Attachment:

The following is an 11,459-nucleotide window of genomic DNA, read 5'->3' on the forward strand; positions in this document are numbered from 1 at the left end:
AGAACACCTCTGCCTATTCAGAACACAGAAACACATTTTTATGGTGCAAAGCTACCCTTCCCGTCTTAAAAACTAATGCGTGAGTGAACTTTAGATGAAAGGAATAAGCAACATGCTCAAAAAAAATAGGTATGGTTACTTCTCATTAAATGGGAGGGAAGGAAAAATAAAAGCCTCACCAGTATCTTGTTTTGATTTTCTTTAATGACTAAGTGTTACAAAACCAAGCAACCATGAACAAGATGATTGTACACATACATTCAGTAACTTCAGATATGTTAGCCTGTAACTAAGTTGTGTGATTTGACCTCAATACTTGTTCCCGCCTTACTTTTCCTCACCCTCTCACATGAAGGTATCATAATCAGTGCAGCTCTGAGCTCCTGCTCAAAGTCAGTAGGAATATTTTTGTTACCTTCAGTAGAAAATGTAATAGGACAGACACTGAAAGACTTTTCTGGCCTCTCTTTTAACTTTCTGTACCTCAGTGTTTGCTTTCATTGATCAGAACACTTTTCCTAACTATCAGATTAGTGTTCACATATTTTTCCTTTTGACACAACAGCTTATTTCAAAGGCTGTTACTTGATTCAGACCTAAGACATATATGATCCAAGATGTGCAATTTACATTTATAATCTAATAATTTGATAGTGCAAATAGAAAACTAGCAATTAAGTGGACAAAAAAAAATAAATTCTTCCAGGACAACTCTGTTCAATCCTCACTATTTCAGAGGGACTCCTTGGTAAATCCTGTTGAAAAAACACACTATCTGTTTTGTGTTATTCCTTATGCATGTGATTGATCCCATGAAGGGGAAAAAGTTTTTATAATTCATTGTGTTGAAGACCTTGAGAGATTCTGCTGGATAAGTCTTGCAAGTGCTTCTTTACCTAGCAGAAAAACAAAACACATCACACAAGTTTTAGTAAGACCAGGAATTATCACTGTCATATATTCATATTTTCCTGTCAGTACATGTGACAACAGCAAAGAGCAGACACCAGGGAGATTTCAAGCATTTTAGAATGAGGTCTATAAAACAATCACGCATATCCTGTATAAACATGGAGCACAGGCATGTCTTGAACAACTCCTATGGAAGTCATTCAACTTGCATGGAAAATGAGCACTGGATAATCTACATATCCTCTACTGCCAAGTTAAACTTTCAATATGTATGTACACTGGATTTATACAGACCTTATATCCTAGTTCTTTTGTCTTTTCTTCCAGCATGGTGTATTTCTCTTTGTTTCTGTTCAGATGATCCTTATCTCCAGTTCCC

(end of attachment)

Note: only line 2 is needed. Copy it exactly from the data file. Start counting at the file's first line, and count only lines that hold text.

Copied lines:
AGAACACCTCTGCCTATTCAGAACACAGAAACACATTTTTATGGTGCAAAGCTACCCTTCCCGTCTTAAAAACTAATGCGTGAGTGAACTTTAGATGAAAGGAATAAGCAACATGCTCAAAAAAAATAGGTATGGTTACTTCTCATTAAATGGGAGGGAAGGAAAAATAAAAGCCTCACCAGTATCTTGTTTTGATTTTCTTTAATGACTAAGTGTTACAAAACCAAGCAACCATGAACAAGATGATTGTACACATACATTCAGTAACTTCAGATATGTTAGCCTGTAACTAAGTTGTGTGATTTGACCTCAATACTTGTTCCCGCCTTACTTTTCCTCACCCTCTCACATGAAGGTATCATAATCAGTGCAGCTCTGAGCTCCTGCTCAAAGTCAGTAGGAATATTTTTGTTACCTTCAGTAGAAAATGTAATAGGACAGACACTGAAAGACTTTTCTGGCCTCTCTTTTAACTTTCTGTACCTCAGTGTTTGCTTTCATTGATCAGAACACTTTTCCTAACTATCAGATTAGTGTTCACATATTTTTCCTTTTGACACAACAGCTTATTTCAAAGGCTGTTACTTGATTCAGACCTAAGACATATATGATCCAAGATGTGCAATTTACATTTATAATCTAATAATTTGATAGTGCAAATAGAAAACTAGCAATTAAGTGGACAAAAAAAAATAAATTCTTCCAGGACAACTCTGTTCAATCCTCACTATTTCAGAGGGACTCCTTGGTAAATCCTGTTGAAAAAACACACTATCTGTTTTGTGTTATTCCTTATGCATGTGATTGATCCCATGAAGGGGAAAAAGTTTTTATAATTCATTGTGTTGAAGACCTTGAGAGATTCTGCTGGATAAGTCTTGCAAGTGCTTCTTTACCTAGCAGAAAAACAAAACACATCACACAAGTTTTAGTAAGACCAGGAATTATCACTGTCATATATTCATATTTTCCTGTCAGTACATGTGACAACAGCAAAGAGCAGACACCAGGGAGATTTCAAGCATTTTAGAATGAGGTCTATAAAACAATCACGCATATCCTGTATAAACATGGAGCACAGGCATGTCTTGAACAACTCCTATGGAAGTCATTCAACTTGCATGGAAAATGAGCACTGGATAATCTACATATCCTCTACTGCCAAGTTAAACTTTCAATATGTATGTACACTGGATTTATACAGACCTTATATCCTAGTTCTTTTGTCTTTTCTTCCAGCATGGTGTATTTCTCTTTGTTTCTGTTCAGATGATCCTTATCTCCAGTTCCC